Ohio State nav bar

The Rise of Chinese Influence in Latin America

March 28, 2023

The Rise of Chinese Influence in Latin America

Ella Meyer

By: Ella Meyer, CLAS student intern, Spring 2023


Second ministerial meeting of the China-CELAC (Community of Latin American and Caribbean States) summit in 2018 (Foreign Ministry of Colombia)
Second ministerial meeting of the China-CELAC summit in 2018 (Foreign Ministry of Colombia)

In 2013, China announced the creation of its Belt and Road Initiative (BRI), also known as One Belt One Road or the New Silk Road. BRI is a global initiative designed to connect East Asia and Europe through physical infrastructure. There are five main priorities outlined in BRI: policy coordination, infrastructure connectivity, unimpeded trade, financial integration, and connecting people. Later that year, China’s President Xi Jinping announced the 21st Century Maritime Silk Road which expanded BRI to Africa, Oceania, and Latin America. As of January 2023, 151 countries have either signed on to BRI projects or expressed an interest in doing so, with 15 out of 23 countries in Latin America having signed onto the initiative.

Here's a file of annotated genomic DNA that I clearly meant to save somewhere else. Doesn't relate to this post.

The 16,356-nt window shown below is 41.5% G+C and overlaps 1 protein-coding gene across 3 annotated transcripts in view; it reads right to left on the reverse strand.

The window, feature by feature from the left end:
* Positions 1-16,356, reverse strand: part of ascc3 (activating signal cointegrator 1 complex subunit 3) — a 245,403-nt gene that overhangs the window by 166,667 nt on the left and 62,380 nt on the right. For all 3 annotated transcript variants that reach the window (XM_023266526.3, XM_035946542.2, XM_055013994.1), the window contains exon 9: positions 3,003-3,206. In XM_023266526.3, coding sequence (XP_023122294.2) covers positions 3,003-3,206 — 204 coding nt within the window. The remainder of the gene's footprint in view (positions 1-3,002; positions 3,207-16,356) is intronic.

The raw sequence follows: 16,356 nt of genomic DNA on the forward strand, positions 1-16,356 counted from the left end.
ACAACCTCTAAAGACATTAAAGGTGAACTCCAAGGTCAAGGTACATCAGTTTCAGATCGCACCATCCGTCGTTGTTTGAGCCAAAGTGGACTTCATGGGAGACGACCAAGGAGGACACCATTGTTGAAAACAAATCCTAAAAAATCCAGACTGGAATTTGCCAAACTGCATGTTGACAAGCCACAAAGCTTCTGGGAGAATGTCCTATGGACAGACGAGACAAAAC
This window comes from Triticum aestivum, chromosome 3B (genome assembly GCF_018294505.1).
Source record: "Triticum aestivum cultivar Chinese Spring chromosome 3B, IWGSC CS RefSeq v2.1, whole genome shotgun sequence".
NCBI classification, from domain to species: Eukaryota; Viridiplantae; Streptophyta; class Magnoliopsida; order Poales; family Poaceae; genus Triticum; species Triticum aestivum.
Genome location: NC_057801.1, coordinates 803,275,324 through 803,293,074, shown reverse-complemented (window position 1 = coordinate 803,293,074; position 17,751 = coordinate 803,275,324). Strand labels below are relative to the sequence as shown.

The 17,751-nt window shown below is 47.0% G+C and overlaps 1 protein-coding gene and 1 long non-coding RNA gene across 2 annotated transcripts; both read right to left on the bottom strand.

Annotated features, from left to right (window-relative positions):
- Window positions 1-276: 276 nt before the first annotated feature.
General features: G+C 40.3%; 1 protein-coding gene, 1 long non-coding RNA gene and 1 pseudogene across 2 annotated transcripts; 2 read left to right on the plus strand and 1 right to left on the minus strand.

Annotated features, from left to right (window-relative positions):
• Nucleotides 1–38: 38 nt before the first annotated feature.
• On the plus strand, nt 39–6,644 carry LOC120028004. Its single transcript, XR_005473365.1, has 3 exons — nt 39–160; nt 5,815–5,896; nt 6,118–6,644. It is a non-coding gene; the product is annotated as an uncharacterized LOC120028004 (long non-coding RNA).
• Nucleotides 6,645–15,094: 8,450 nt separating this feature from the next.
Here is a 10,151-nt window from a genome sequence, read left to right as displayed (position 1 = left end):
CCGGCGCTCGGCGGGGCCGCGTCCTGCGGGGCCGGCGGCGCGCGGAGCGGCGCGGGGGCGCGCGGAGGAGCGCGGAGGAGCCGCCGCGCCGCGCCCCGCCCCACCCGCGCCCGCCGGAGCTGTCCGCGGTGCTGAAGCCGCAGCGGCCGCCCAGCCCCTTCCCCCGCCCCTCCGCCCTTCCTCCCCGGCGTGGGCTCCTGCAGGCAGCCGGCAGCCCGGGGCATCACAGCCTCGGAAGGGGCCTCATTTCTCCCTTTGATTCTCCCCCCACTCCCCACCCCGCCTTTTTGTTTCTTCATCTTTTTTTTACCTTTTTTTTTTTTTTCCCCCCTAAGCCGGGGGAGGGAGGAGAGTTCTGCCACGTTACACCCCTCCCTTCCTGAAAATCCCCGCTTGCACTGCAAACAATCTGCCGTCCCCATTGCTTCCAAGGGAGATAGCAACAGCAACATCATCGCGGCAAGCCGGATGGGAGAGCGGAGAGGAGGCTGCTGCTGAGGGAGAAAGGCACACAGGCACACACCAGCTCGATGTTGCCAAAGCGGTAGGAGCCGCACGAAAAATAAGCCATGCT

The increase in Latin American countries joining BRI, the BRICS group of nations (named for its founding members of Brazil, Russia, India, China, and South Africa), and the China-led Asian Infrastructure Investment Bank (AIIB), which invests in infrastructure in its partner countries around the world, show the growing strength of China-Latin America relations and the commitment to future investment and trade. In 2021, Argentina and Chile joined the AIIB, while Peru joined in January 2022.